Nicolas Cage Wanted a Live Bat but Settled for Eating a Cockroach in ‘Vampire’s Kiss’
Before he became a huge Hollywood star, Nicolas Cage was almost as eccentric, and could be a headache for producers and other crew members on a film set. For evidence, we’ll head straight to Vampire’s Kiss (1988), the darkly comedic vampire pic Cage starred in with Jennifer Beals.
In case you’re not familiar, the underrated Vampire’s Kiss kicks into gear with Cage’s character (New York literary agent Peter Loew) at home entertaining a woman he picked up at a downtown club. As they begin having sex on the couch, the woman notices a bat flying around the room.
A comically perturbed Loew (Cage) tries to shoo the bat away in a bizarre encounter as the woman flees the apartment. From there, things get stranger by the frame as Cage’s character descends into madness.
As Cage recalled in the 2002 Vampire’s Kiss DVD commentary, he really pushed to have a live bat on the set (rather than the mechanical one the director used). Eventually, he relented on the bat but did insist on eating live cockroaches on film. And Cage won that battle.
Nicolas Cage really wanted a live bat for ‘Vampire’s Kiss’
Every film project involves compromises, and Cage had to deal with his share during the production of Vampire’s Kiss. Reminiscing with Cage in the DVD commentary, director Robert Bierman said he had the production’s mechanical bat built by the designer who worked on Star Wars.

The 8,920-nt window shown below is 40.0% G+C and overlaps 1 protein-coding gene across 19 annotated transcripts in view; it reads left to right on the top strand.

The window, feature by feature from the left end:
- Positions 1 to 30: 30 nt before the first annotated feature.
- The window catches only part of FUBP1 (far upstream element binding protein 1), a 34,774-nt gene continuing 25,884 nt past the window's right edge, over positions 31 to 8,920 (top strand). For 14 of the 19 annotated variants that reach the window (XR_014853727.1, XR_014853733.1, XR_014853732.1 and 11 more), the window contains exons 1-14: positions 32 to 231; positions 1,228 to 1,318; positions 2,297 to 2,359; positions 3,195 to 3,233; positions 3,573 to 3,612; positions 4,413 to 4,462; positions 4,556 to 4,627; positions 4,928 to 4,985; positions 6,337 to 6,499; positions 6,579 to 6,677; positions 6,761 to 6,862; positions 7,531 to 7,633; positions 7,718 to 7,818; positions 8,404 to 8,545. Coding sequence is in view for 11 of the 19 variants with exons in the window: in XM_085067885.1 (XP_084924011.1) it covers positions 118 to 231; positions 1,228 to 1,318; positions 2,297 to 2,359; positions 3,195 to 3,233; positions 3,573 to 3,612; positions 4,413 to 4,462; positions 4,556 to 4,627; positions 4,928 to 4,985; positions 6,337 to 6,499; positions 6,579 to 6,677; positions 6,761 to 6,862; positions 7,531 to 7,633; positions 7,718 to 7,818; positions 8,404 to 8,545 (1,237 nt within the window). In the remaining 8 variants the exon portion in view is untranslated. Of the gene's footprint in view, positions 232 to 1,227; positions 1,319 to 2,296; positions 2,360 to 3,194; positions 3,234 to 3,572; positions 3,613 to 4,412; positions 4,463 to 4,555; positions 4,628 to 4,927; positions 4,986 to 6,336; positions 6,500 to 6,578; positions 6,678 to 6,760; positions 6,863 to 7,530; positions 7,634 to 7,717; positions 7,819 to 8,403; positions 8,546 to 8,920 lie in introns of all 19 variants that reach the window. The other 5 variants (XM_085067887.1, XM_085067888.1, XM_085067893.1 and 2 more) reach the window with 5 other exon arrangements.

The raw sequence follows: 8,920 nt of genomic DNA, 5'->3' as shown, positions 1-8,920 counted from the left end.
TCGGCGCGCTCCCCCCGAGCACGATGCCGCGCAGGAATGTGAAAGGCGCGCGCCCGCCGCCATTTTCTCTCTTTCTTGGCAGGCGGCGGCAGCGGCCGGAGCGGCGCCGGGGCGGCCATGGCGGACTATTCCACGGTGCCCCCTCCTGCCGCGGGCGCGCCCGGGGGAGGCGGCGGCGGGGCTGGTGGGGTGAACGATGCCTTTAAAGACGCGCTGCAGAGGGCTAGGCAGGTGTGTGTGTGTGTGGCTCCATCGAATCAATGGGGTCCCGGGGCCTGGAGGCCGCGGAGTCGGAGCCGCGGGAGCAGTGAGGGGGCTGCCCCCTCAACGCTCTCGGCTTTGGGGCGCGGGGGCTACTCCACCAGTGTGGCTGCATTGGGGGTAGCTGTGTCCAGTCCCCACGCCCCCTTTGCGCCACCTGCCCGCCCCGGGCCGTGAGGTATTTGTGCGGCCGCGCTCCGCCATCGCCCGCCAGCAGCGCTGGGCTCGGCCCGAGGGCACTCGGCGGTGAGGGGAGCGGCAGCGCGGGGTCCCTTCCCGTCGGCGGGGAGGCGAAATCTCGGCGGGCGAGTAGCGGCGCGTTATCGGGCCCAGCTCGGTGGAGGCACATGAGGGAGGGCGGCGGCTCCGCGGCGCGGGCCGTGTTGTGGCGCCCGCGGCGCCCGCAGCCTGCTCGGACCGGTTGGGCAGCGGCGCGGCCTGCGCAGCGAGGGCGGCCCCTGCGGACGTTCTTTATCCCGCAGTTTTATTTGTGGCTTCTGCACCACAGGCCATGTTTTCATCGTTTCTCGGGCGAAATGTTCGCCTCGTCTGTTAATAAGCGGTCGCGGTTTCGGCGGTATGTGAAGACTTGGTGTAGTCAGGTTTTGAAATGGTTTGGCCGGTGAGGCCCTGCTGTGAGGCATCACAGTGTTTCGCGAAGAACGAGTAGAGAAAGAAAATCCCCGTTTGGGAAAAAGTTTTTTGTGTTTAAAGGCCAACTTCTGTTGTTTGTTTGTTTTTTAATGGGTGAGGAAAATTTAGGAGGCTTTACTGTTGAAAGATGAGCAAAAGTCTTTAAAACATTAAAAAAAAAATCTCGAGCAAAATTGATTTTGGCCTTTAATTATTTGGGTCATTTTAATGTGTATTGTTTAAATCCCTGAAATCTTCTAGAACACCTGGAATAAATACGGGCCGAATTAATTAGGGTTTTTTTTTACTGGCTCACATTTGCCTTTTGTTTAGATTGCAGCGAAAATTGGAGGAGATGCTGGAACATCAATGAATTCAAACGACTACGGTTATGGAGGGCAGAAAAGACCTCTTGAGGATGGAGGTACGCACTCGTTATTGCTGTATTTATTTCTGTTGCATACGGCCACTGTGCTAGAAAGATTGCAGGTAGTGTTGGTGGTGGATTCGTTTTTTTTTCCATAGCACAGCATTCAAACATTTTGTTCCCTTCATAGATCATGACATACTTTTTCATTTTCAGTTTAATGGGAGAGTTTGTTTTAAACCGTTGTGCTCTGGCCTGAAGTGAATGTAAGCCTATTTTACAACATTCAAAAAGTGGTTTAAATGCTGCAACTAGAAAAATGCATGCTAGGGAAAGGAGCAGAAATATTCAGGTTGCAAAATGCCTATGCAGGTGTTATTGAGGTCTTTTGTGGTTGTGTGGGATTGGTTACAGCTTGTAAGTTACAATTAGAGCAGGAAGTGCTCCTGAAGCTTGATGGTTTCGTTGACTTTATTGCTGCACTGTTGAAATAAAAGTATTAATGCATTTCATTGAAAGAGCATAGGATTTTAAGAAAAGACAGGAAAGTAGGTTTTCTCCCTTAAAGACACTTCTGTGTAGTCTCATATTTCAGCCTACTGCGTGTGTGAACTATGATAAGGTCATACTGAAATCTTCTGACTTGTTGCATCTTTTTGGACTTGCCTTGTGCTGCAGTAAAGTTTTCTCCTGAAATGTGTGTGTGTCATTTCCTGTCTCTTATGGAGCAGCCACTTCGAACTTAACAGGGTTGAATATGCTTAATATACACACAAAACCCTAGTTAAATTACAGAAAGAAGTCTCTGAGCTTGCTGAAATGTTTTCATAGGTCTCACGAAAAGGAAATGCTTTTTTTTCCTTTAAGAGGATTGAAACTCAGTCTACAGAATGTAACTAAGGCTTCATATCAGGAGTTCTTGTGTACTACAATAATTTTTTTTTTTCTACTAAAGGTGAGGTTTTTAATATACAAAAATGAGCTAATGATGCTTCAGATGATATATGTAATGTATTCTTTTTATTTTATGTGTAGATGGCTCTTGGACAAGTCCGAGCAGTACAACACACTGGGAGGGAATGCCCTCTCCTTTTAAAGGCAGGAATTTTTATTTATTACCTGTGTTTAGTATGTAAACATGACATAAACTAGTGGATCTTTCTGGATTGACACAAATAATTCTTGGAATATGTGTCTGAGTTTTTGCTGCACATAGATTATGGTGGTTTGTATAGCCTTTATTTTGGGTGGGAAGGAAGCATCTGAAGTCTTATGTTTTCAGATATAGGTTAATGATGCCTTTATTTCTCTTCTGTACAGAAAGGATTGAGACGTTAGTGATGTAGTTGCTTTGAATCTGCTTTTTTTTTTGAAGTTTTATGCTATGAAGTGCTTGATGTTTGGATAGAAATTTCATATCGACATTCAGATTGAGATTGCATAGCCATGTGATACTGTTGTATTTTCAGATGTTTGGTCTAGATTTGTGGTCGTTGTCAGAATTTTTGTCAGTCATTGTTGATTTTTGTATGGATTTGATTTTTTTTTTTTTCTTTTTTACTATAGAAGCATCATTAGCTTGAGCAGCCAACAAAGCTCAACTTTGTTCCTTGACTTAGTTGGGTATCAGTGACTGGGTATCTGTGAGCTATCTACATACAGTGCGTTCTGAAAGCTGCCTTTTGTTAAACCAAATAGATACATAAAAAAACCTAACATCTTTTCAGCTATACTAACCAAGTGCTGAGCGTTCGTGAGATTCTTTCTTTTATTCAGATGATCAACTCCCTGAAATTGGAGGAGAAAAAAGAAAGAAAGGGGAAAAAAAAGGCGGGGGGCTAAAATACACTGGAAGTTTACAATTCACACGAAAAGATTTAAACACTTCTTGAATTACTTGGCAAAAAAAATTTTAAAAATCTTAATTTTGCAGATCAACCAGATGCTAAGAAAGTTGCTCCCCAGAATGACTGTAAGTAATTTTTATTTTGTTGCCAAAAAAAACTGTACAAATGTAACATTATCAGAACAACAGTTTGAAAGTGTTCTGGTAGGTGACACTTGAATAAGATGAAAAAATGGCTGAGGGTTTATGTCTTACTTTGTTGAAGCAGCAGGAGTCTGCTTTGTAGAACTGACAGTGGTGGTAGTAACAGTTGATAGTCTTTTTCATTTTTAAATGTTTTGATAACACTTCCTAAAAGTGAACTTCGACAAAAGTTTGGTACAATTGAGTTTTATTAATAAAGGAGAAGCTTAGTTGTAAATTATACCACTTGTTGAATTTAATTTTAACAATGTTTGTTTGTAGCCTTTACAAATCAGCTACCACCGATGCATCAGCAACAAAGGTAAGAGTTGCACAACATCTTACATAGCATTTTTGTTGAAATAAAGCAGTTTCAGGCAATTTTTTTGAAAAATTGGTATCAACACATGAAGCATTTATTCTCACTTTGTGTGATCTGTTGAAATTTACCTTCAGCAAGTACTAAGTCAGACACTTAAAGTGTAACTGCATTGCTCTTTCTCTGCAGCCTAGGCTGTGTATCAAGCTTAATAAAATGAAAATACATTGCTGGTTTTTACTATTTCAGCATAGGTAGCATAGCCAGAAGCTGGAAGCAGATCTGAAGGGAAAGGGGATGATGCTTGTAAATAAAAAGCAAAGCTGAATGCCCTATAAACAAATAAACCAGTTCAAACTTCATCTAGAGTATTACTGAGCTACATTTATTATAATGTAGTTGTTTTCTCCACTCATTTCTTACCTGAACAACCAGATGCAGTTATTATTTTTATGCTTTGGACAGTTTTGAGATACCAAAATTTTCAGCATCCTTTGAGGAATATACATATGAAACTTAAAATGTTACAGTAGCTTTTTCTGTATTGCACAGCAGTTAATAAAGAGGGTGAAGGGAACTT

In brief, he had a high quality bat set to go for Vampire’s Kiss. But Cage wanted the real thing. “I suppose we should talk about how we got into an altercation one day because it was very important to me that the bat was a real bat,” Cage said, as Bierman laughed.
Looking back, Cage acknowledged that he might not have had a convincing argument to make on behalf of the bat. “I kind of went off my rocker a little bit,” he said. “I guess at this time I was still very much a Method actor, and I would like to live my parts. So I wasn’t the most pleasant person to be around while shooting this film.”
In this case, Cage’s methods included grappling with a real bat on film. He thought that if the bat didn’t look absolutely real then he couldn’t portray his character’s madness in the most convincing way possible. At one point, Cage tried to take matters into his own hands.
“I remember you sent your assistant out to Central Park to find a bat one night,” Bierman noted (somehow, without laughing). “Yeah, I was pretty nuts about getting a real bat,” Cage acknowledged. “I managed to persuade you by saying that if you got bit by a bat, you’d die,” Bierman said.
Cage did get his wish to eat live cockroaches on film
While Cage had to give in on the bat — due to the inability to control a bat, along with the risk of death — he held firm on his wish to eat a cockroach in Vampire’s Kiss. “I was going to eat raw eggs or something [at first] and I thought, ‘No, we should make it a cockroach,'” he said in the DVD commentary.
Fifteen years removed from the shoot, Cage reflected on what he was thinking with the famous scene, which arrives about halfway through Vampire’s Kiss. “I really want to shock the audience, [give people] something they would never forget,” he said.
“I saw it as a business decision,” he continued. “I’ve seen this movie in the theater, and when people see the cockroach go in my mouth it’s like the bus blowing up in Speed. People really react, and it’s worth like $2 million in special effects. But all I do is eat a bug.”
Since it all happens live on film, there was no faking this one. But Cage said he didn’t need the second take — and thus second cockroach — Bierman had him do. “You made me eat two bugs, but you used the first take.” “I always believe in making sure we’ve really got it,” Bierman replied. “But there was a payback for the day before [involved].” “You got me!” Cage said.